Evidence on live music’s profound impact for Dementia Sufferers
Monday 12th January 2009
Live music's profound impact for Dementia Sufferers
Professional observation showing live music's direct impact on continued wellbeing for dementia sufferers has been undertaken by the progressive outreach charity Live Music Now (LMN). The organisation, in partnership with Nightingale House Care Home, London, has been carrying out a sustained programme of interactive music workshops in a special dementia unit, under continuing professional observation.
Nightingale House is so impressed with the results of the 'Meaningful Moments' project that it is making the LMN workshops an integral part of its ongoing care for residents. It is also extending the programme to include people living with profound physical disabilities including those who have had severe strokes.
In monthly sessions, over ten months, working with the same two specially-trained LMN musicians, recipients have engaged with the music and communicated with others. To their delight, staff, family and carers have regained glimpses of the real person behind the dementia as they begin to respond to the musicians and those around them.
Ann Stuart, experienced evaluator in the field of dementia, who observed the work said:
"There is no doubt that the medium of music and the musicians themselves became therapeutic tools, activating communication and interaction that would otherwise never have taken place."
Nightingale House is a pioneer in providing arts therapies to assist in the wellbeing of those in its care. Alastair Addison, Head of Activities, Nightingale House, said:
"Music is a memory function that remains towards the end of people's lives. We knew of LMN's success with working with older people and that they appointed highly qualified musicians with classical and popular repertoire.
"It was important to us to explore the effect of the same two musicians coming throughout the year and I believe this has been a key factor in the project's achievements."
The LMN charity, established by Yehudi Menuhin over 30 years ago, would like this quality of service to be available to all care homes throughout the UK.
Sarah Derbyshire MBE, Executive Director, Live Music Now said:
"The 'Meaningful Moments' project demonstrates the vital role live music plays in the care of people with dementia. Performed by specially-trained musicians, music's communicative and healing properties have a direct impact on patient care, enhancing their wellbeing and benefiting their staff, carers and families.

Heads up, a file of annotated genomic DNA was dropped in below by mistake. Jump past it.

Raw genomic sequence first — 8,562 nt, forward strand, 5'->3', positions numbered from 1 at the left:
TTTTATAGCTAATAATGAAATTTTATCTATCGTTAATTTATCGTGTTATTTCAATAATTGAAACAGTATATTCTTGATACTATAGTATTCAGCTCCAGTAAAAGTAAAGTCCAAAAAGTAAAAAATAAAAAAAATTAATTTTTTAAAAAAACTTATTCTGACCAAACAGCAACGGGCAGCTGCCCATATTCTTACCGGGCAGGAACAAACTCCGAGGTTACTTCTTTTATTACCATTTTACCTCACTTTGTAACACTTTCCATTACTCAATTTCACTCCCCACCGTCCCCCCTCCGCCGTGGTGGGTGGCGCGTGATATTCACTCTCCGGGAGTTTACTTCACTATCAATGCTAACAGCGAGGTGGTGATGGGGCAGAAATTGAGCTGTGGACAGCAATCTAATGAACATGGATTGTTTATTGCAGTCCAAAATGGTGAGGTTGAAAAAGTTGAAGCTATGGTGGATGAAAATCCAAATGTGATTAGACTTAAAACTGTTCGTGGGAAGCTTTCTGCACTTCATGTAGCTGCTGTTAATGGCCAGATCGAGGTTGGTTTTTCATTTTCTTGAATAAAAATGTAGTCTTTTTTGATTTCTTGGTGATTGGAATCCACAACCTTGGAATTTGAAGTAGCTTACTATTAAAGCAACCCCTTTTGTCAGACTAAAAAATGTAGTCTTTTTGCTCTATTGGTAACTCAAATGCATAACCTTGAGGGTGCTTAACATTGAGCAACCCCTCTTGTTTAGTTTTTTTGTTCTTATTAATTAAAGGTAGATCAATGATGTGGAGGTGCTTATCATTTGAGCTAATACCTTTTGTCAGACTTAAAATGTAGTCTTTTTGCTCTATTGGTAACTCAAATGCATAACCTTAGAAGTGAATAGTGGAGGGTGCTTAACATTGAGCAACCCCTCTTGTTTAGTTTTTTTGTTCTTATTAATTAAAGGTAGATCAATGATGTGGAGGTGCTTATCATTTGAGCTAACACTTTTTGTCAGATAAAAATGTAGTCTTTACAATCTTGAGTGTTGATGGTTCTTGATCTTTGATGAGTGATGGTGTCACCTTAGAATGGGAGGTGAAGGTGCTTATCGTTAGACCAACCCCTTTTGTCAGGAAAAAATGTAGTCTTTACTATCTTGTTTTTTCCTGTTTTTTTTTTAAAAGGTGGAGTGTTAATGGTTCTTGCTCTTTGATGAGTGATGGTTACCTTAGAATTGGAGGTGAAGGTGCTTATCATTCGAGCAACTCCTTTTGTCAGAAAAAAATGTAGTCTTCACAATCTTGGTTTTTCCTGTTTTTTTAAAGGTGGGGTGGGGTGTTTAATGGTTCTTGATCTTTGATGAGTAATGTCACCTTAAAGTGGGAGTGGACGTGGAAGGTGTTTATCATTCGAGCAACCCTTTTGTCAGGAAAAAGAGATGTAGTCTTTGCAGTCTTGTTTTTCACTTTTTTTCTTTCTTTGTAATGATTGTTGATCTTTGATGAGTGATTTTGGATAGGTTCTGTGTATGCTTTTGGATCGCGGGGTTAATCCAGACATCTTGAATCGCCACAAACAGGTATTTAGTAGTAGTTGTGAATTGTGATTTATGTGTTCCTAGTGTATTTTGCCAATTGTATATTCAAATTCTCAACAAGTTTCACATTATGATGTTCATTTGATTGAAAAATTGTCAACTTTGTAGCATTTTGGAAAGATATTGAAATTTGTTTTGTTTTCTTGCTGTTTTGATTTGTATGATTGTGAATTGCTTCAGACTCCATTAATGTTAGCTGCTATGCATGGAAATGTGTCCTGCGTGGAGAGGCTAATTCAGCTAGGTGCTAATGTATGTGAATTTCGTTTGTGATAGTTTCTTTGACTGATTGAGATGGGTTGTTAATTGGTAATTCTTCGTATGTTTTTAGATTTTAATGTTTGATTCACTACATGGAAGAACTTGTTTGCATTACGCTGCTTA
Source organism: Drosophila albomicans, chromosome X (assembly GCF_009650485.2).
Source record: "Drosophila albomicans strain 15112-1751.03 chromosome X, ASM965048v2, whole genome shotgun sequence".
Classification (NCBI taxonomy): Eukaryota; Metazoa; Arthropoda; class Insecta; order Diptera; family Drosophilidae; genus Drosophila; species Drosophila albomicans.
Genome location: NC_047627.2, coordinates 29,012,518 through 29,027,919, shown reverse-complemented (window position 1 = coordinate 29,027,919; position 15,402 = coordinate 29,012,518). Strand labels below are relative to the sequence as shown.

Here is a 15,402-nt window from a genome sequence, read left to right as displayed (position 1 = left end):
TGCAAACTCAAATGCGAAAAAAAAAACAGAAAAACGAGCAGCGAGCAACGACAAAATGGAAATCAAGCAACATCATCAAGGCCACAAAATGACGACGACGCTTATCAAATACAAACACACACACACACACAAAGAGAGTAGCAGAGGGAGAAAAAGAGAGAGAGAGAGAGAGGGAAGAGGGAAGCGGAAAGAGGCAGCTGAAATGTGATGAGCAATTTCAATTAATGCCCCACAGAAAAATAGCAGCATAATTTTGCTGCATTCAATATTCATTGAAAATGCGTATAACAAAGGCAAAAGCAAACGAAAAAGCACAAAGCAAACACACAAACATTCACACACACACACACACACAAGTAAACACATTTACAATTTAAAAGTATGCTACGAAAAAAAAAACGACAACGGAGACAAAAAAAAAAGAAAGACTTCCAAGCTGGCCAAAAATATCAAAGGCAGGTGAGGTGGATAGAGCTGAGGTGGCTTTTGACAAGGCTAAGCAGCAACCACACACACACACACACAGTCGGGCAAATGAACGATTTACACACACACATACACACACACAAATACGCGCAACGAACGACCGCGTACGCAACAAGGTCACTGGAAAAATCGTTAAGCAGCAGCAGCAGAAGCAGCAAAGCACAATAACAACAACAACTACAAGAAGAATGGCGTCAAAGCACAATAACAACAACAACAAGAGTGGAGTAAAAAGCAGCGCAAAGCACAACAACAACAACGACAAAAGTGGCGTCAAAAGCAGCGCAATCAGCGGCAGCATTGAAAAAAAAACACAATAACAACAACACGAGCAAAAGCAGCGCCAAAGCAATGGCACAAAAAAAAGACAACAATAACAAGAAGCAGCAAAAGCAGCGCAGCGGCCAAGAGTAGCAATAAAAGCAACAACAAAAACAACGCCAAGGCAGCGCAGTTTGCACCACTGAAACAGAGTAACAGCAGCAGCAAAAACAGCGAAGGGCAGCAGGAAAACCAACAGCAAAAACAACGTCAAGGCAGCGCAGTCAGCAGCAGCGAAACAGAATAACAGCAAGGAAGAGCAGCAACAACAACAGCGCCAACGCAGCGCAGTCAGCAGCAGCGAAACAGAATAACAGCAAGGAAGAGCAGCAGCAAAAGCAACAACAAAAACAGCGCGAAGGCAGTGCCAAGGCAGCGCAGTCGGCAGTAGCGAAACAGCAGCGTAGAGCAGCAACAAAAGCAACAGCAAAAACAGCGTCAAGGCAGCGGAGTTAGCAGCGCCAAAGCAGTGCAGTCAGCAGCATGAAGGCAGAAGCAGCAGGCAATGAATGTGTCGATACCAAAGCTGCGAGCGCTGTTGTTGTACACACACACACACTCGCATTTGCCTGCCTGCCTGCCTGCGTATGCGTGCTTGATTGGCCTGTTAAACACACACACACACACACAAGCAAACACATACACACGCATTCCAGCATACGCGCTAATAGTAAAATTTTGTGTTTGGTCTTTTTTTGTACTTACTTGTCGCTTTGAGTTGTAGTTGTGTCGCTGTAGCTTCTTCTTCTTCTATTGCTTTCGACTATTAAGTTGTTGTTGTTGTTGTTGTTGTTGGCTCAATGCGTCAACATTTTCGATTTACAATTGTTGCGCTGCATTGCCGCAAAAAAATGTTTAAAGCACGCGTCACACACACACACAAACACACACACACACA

"The project's success has depended on the musicians' ability to call on a wide range of repertoire and use appropriate music in immediate response to participants, demonstrating the clear need for live music and highly competent musicians".
The LMN workshops have a lasting effect on the young professional musicians involved. Kokila Gillett, violinist and singer, part of the Philomel Duo alongside pianist and composer Pavel Timofejevsky said:
"These sessions have been inspirational for us. To be privy to the residents' transformations within a session and in the context of the longer project was a privilege.
"Especially touching has been when a person lost in the fog of dementia, unable to make cohesive conversation, occasionally makes an eloquently articulated comment completely pertinent to the moment after or during the music. This is when we realise that the music has enabled them to experience the nostalgia of their past and of the present.
"We have become attached to the residents and we feel that they remember us through these musical sessions; even though they don't remember our names, a relationship has developed between us and them."
Further information from:
Rita Vail, Vail & Associates, T: 020 7738 0722 - M: 07968 721062 email@example.com Pictures available: - please call or email
About Live Music Now's Meaningful Moments Project